“In these unprecedented times we get disoriented,” Moore said. “How do we find our way back? When I think about Black history and the journey of African American people, I think it is one of the most incredible things.”

“It’s this paradox, this paradigm to … the message of tremendous struggle Blacks had and at the same time, we’re able to praise,” said Moore. “David’s life is emblematic of it as well. If you think about the life of David, he was a man after God’s own heart. David went through so many different trials, fractured family and being hunted down by Saul. And yet David also had this something in his life that allowed him to go through his struggles and trials and get back up.”

“That’s the question I want to ask. What is the something that helps us all in the midst of our struggles, our trials, even our traumas that helps us get back up?” he asked.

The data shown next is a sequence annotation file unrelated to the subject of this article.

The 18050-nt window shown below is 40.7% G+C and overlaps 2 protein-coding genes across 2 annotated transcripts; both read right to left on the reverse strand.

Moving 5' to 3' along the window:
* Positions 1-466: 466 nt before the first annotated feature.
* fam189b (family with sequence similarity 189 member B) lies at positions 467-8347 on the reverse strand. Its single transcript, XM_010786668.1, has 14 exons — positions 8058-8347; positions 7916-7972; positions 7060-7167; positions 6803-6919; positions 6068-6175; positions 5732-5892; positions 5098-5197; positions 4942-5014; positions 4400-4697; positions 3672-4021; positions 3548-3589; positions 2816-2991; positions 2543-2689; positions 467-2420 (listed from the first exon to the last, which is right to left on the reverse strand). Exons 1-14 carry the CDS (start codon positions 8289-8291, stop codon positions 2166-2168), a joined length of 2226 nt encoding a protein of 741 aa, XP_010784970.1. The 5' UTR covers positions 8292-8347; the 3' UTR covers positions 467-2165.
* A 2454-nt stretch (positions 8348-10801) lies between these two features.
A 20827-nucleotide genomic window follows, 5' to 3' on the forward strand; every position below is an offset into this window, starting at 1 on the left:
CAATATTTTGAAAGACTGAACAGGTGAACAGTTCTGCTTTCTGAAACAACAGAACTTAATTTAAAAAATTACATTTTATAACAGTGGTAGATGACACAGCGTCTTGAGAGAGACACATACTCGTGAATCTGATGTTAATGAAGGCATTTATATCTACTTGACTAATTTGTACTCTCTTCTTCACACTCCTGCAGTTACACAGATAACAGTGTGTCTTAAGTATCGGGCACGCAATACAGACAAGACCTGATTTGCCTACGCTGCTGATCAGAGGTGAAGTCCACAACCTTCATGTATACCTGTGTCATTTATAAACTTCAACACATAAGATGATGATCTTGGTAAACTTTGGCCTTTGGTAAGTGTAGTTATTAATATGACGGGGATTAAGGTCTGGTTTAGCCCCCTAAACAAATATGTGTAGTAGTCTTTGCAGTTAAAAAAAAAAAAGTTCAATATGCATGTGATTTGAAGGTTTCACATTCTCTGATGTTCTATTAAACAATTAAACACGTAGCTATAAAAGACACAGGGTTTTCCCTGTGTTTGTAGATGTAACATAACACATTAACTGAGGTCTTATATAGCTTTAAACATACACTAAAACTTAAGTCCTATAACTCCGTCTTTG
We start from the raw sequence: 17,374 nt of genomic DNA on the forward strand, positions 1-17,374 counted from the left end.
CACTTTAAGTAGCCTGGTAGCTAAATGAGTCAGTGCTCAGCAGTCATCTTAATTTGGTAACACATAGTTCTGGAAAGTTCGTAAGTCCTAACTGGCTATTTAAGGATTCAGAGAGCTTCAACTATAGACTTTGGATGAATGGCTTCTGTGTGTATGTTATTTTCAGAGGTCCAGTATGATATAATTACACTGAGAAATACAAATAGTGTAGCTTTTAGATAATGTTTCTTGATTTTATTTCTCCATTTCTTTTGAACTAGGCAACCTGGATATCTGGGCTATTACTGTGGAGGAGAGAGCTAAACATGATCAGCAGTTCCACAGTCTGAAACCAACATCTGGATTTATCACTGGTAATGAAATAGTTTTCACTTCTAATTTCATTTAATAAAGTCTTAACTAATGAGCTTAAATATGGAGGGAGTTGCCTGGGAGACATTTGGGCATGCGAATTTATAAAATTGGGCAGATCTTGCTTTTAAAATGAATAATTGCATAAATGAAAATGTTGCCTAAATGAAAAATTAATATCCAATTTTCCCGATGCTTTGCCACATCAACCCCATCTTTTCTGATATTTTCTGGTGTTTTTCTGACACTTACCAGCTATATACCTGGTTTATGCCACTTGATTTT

The Rev. Michael Moore preached during Wednesday’s Black History Month service.

Moore went on to relate stories of two significant events in his own life. He shared of a time when he was about 13 and his mother was at the time nearly 50. “I remember being on the corner of Edmondson and Monroe [in Baltimore] and tanks coming down the street. I ran into the house and I saw my mother sitting in the chair and she was watching the news of the assassination of Dr. King,” he said.

“I must tell you: I don’t think I had ever seen my mother so hopeless, depressed and in despair. I’ll never forget that moment. The fact is when I actually began to start thinking about Black history and as a people, what it all means, I’m encouraged.

Forty years later, on his mother’s 90th birthday, Barack Obama was elected the 44th president of the United States. “I remember walking to the house and prior to the election of Barack Obama, my mother declared this country will never elect a Black president. I remember walking in the house that night and when I came in, she was watching when Barack Obama and Michelle Obama walked out on stage, this Black family. People were celebrating and in tears and cheering and what a celebratory moment.”